Tennessee Johnson

Tennessee Johnson is a 1942 American film about Andrew Johnson, the 17th president of the United States, released by Metro-Goldwyn-Mayer. It was directed by William Dieterle and written by Milton Gunzburg, Alvin Meyers, John Balderston, and Wells Root.

Tennessee Johnson
Tennessee Johnson.jpg
Directed byWilliam Dieterle
Written byMilton Gunzburg (story)
Alvin Meyers (story)
John L. Balderston
Wells Root
Produced byJ. Walter Ruben
Irving Asher (uncredited)
StarringVan Heflin
Lionel Barrymore
Ruth Hussey
CinematographyHarold Rosson
Edited byRobert Kern
Music byHerbert Stothart
Distributed byMGM
Release date
  • December 1942 (1942-12)
Running time
103 minutes
CountryUnited States
Box office$684,000[1]

It stars Van Heflin as Johnson, Lionel Barrymore as his nemesis Thaddeus Stevens, and Ruth Hussey as first lady Eliza McCardle Johnson. The film depicts the events surrounding the Impeachment of Andrew Johnson, and "presents its title character as Lincoln’s worthy successor who runs afoul of vindictive Radical Republicans."[2]

Like most U.S. historical films made during World War II, Tennessee Johnson has a strong underlying theme of national unity. The film depicts Johnson as a visionary who heals the rift between North and South despite the efforts of his shortsighted foes. In a climactic but fictional scene, he delivers an impassioned speech to the senators sitting in judgment of him, and warns them that failure to readmit the former Confederate states will leave America defenseless before its overseas foes. In fact, Johnson never appeared in person at his trial.


Runaway tailor's apprentice Andrew Johnson (Van Heflin) wanders into the Tennessee town of Greeneville. He is persuaded to settle there. He barters his services to the librarian, Eliza McCardle (Ruth Hussey), in return for her teaching him to read and write, and eventually marries her.

Stung by the injustice of the monopoly of power by the landowners and with the encouragement of his wife, Johnson starts organizing political meetings. One is broken up by the powers that be; in the resulting fighting, one of Johnson's friends is killed. He dissuades the others from resorting to violence. Instead, he is talked into running for sheriff and is elected. By 1860, the eve of the American Civil War, he has risen to the United States Senate.

When war breaks out, Johnson breaks with his state and stays loyal to the Union. As a general, he becomes a hero defending Nashville against a siege. Abraham Lincoln chooses him for his vice president in part because they share similar views on reconciling with the South after the war is won, unlike powerful, vengeful Congressman Thaddeus Stevens (Lionel Barrymore). When Lincoln is assassinated, Johnson succeeds to the presidency.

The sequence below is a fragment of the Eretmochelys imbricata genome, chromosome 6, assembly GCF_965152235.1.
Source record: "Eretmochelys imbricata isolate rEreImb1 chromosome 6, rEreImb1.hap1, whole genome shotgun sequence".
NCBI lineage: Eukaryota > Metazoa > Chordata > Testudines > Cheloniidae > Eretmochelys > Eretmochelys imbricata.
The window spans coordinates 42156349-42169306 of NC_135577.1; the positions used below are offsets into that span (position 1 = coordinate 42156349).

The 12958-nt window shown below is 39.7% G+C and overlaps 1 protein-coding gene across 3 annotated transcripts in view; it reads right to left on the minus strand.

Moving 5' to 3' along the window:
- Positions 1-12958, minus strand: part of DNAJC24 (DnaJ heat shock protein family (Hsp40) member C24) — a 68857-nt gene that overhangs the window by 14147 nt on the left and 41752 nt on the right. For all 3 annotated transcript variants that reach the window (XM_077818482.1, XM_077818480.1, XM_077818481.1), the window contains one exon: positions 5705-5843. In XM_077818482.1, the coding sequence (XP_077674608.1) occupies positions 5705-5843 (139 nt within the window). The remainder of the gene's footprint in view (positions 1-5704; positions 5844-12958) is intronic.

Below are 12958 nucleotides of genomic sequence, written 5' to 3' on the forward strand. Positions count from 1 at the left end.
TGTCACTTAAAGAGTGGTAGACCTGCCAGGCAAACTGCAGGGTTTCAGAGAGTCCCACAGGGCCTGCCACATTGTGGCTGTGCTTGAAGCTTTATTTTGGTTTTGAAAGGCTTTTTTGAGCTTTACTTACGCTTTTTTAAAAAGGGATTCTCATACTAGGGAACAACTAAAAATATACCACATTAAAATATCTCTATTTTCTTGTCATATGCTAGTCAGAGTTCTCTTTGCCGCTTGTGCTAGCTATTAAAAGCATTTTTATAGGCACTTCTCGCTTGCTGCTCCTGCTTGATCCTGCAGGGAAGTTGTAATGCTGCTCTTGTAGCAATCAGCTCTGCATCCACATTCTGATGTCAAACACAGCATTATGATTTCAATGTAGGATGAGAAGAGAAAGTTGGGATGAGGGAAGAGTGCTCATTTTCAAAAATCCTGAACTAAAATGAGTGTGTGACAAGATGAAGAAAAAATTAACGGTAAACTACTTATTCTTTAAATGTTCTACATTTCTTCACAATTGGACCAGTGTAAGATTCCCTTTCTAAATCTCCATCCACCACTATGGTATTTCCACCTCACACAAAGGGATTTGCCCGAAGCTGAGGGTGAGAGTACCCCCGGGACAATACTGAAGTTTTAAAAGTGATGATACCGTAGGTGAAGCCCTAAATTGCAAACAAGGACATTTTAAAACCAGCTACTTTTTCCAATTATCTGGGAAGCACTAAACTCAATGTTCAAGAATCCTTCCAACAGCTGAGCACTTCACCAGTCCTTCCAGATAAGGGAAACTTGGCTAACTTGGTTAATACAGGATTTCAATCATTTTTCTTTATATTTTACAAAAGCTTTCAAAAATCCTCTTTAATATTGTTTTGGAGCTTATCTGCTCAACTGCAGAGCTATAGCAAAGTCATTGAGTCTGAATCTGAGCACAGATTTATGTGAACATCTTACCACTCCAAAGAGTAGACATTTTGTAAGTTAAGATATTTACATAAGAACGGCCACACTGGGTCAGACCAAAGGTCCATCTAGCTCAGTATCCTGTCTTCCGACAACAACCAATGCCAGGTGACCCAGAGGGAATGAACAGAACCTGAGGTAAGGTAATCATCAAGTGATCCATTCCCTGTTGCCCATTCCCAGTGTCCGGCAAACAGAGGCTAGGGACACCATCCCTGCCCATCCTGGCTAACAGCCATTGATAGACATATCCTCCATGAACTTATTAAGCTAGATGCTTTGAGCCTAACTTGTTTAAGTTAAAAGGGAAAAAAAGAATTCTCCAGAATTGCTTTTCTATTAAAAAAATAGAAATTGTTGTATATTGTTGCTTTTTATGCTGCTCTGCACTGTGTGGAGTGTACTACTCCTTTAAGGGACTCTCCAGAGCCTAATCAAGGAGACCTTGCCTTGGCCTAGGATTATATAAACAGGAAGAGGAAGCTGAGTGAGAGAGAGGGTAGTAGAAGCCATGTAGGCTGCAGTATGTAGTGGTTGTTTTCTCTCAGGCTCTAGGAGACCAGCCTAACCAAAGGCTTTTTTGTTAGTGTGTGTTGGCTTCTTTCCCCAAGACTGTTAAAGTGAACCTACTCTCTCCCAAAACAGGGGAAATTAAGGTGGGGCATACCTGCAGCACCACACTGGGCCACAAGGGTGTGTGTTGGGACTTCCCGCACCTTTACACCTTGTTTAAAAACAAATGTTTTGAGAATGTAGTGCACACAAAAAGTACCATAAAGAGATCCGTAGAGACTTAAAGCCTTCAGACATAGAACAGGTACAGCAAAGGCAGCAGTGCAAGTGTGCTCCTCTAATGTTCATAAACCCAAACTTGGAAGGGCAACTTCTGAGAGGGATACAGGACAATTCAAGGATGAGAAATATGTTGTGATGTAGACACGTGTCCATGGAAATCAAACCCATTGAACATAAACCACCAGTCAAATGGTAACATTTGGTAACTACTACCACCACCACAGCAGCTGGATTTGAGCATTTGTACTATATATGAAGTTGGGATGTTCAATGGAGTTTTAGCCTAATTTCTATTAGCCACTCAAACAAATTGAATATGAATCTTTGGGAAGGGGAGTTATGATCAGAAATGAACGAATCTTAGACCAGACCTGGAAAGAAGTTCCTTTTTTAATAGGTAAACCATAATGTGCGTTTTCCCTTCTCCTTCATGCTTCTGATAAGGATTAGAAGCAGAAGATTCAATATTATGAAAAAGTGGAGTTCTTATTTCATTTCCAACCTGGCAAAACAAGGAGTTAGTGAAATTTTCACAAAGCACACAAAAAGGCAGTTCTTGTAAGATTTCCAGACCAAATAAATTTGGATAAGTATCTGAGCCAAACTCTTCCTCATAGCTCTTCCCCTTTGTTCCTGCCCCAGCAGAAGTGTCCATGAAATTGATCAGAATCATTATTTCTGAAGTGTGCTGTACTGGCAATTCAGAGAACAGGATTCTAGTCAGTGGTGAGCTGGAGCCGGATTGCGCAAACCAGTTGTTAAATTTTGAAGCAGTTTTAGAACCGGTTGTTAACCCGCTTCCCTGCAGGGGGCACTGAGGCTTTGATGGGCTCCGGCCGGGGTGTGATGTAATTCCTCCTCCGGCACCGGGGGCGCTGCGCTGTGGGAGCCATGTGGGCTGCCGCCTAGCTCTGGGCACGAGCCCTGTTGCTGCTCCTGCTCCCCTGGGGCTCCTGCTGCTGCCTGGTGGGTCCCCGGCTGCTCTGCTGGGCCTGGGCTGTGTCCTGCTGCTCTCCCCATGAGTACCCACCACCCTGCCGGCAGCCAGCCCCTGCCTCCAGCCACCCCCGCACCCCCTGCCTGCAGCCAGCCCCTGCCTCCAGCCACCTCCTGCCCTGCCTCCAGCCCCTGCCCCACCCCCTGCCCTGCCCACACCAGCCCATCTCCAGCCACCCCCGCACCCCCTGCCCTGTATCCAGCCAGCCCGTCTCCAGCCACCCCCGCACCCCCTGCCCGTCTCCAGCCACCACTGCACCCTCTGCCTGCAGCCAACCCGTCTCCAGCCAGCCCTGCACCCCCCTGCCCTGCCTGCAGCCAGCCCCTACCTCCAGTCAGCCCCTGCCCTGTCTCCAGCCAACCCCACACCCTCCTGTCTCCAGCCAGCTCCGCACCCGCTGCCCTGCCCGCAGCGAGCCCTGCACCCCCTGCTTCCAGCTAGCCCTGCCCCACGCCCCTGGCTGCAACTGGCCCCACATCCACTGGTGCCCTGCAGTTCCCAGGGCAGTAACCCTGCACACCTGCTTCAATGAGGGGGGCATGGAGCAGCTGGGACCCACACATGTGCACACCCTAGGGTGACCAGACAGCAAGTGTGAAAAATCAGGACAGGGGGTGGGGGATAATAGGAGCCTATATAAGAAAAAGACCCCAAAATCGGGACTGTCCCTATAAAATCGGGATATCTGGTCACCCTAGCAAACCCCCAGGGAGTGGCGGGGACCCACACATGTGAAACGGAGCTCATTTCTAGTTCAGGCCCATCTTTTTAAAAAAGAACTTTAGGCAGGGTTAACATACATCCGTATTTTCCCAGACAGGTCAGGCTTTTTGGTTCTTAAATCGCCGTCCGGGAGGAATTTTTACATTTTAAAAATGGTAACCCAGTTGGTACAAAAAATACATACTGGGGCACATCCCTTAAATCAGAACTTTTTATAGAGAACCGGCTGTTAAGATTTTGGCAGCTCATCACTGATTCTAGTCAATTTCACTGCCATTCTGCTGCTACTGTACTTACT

After he refuses to accept a deal offered by Stevens, the latter starts impeachment proceedings against the president, with himself as chief prosecutor. Johnson stays away from the trial on the advice of men who fear he would lose his temper. With his cabinet members denied the right to testify, however, Johnson appears at the very end and makes a stirring speech—an event which never actually occurred. The vote is close, with 35 judging him guilty and 18 not, but Senator Huyler is unconscious and unable to vote. Stevens, who is counting on him, delays the final verdict until Huyler can be roused and brought in for the deciding vote. To his dismay, Huyler votes not guilty. The film ends with Johnson, his term as president over, triumphantly returning to the Senate.


Controversy and inaccuracyEdit

Critics complained that the film soft-pedaled Andrew Johnson's prejudice toward black people. Actor and comedian Zero Mostel, who was then just becoming a well-known name in show business, took part in protests against the movie.[3]

According to paleoconservative writer Bill Kauffman, Tennessee Johnson is notable for the campaign of repression waged against it. Vincent Price, Mostel and Ben Hecht, among others, petitioned the Office of War Information to destroy the film in the interest of national unity. Kauffman surmised that Manny Farber had written the most intelligent opinion on the matterThe New Republic when he said: "Censorship is a disgrace, whether done by the Hays office and pressure groups, or by liberals and the OWI."[4][5]

Although the film portrays Johnson delivering a speech at his impeachment trial, in actuality, Johnson did not appear at the trial on the advice of his legal counsel.[6]


According to MGM records, the film made $570,000 in the U.S. and Canada, and $114,000 in other markets, resulting in a loss of $637,000.[1]


  1. ^ a b c The Eddie Mannix Ledger, Los Angeles: Margaret Herrick Library, Center for Motion Picture Study.
  2. ^ Kauffman, Bill (2011-12-02) Redford Goes Ron Paul, The American Conservative
  3. ^ Zero Mostel: a Biography (1989), Jared Brown, Atheneum, NY (ISBN 0-689-11955-0). Pp. 35-36.
  4. ^ Kauffman, Bill (October 1998). "The Hollywood Ten(nessean)". Chronicles. pp. 39–40.
  5. ^ Farber, Manny (January 25, 1943). "History and Hollywood". The New Republic. p. 119.
  6. ^ "Digital History". www.digitalhistory.uh.edu. Digital History (University of Houston). Retrieved 4 September 2022.

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